Donald Trump is ruining everything for the GOP: The five stages of Republican grief explained

Republicans hoping to take back the White House have found a badly coiffed billionaire standing in their way

Published July 30, 2015 2:45PM (EDT)

Donald Trump                                                 (AP/Dennis Van Tine)
Donald Trump (AP/Dennis Van Tine)

It's been more than a month since Donald Trump announced his candidacy for presidency. And rather than quickly self-combust, as many expected, the Donald has actually enjoyed a cresting wave of support, taking him straight to the top of the GOP field. Not even a string of high-profile flaps seem to have any impact on the man's surging popularity.

While once thought of as a flash in the pan, Trump's candidacy has proven to be a far bigger problem for the Republican Party than establishment figures ever expected. In coping with such a colossal headache, the Party seems to be following the Kübler-Ross model of grief -- the model frequently used to describe how people come to grips with the death of a loved one.

Let's observe:

Step 1: Denial

Most institutional Republicans still appear to still be in the denial stage: "He doesn't really want to be President, he just wants to run and get lots of attention doing so." "Primary polling that show him leading the GOP field, by a good margin, is just a mirage." "His candidacy will fade like those of other novelty GOP candidates in the past, even if he started with far more name recognition and money than any of those predecessors." "He's not really worth $9 billion and maybe not even $3 billion.""As soon as yet another imagined dream candidate gets in the race he'll start eating into Trump's lead." "He -- or an staffer -- said something so offensive it will make him toxic." Curiously, this latter form of denial always seems to focus on what Trump said, not what he did.

Step 2: Anger

It's that series of things that Trump has said, starting with the claim that immigrants are rapists,, which Republicans (fairly) worry might damage the party brand, that has led them to start lashing out -- although the response was muted, as anything short of full-blown nativism risks damaging the national prospects of GOP candidates these days.

Trump's attack on John McCain's service in Vietnam earlier this month finally gave Republicans the opportunity to get mad without losing political points with the paleoconservative crowd. So, in spite of the Republican Party's own serial use of slurs against war heroes for political gain, just about every top figure in the party (save Ted Cruz) pounced on Trump's statement and declared he had gone too far. Many believed Trump's indelicacy would end his campaign.

Except -- as just a few predicted -- it didn't work out that way. Indeed, his standing in the polls actually improved, perhaps bolstered by the many base voters who aren't as fond of John McCain as the beltway media.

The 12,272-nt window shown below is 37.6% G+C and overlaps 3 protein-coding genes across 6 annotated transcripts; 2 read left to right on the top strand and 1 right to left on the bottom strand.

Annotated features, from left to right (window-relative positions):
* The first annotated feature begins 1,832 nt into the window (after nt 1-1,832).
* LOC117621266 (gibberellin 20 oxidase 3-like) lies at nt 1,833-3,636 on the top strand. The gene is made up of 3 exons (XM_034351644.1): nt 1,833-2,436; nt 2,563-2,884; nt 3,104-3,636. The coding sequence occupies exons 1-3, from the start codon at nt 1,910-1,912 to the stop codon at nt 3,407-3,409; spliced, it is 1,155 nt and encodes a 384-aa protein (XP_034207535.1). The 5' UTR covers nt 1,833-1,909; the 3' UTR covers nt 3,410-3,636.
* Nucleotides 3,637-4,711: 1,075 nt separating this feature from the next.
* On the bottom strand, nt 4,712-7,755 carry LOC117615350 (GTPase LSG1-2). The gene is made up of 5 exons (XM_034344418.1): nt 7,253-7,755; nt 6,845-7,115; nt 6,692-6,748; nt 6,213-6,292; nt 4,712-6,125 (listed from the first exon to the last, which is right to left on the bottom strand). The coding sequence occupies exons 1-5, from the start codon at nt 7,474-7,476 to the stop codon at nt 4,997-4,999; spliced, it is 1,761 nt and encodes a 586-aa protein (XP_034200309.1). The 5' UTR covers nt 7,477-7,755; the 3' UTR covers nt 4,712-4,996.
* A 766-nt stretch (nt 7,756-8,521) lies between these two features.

While Republicans may try to attack Trump on issue after issue as a way to try to damage the blustery billionaire, it's not clear that will do anything but bolster his outsider cred among voters who actually share some of the same values -- even if mainstream Republicans would like to disown the most inflammatory versions thereof.

Step 3: Bargaining

As Trump's continued strength -- and decisive pull in any third-party bid has become clear -- the focus has shifted to securing assurances that he won't withdraw his considerable fortune from the GOP and run on the Donald Trump Party ticket.

Similarly, the Republicans are slightly changing the rules of the game to boost more palatable candidates, like the also-ran Lindsey Graham (whose candidacy got its most attention ever when Trump handed out Graham's personal cell phone number earlier this month). If Trump continues to dominate in the polls, operatives will almost certainly approach Trump about maybe accepting a handler who could prepare him for the more traditional parts of campaigning -- and temper his most outrageous statements.

But because of Trump's fortune, he cannot possibly be controlled with the monetary promises of the Kochs or Sheldon Adelson. The GOP may start bargaining with Trump, but he still holds most of the cards. That means he'll probably continue to violate Reagan's 11th commandment, "Thou shalt not speak ill of any Republican," as he did in response to being called a dumb-dumb by a Scott Walker funder the other day.


All of which means that -- so long as the base continues to eat up Trump's schtick --the Republicans are going to be stuck with him, because they have few means of controlling him and even fewer to limit any damage he might do if provoked. I don't wish depression on those faced with the prospect of Donald Trump leading their party. But I understand why they might feel that way.


If all proceeds as things appear to be proceeding -- although, yes, it is far too early to say for certain that it will -- Republicans will ultimately be applauding the prospect of President Trump. complete with the possibility he'll appoint Dennis Rodman (drawing on his diplomatic trip to North Korea) as Ambassador to China. If and when Trump becomes the only viable opponent for Hillary Clinton, Republicans will be forced to accept their fate and hope for the best.

And with it, they may well recognize that their ideological celebration of the rich and of demagoguery have delivered them precisely the candidate they've asked for.

By Marcy Wheeler

Marcy Wheeler writes at and is the author of "Anatomy of Deceit."

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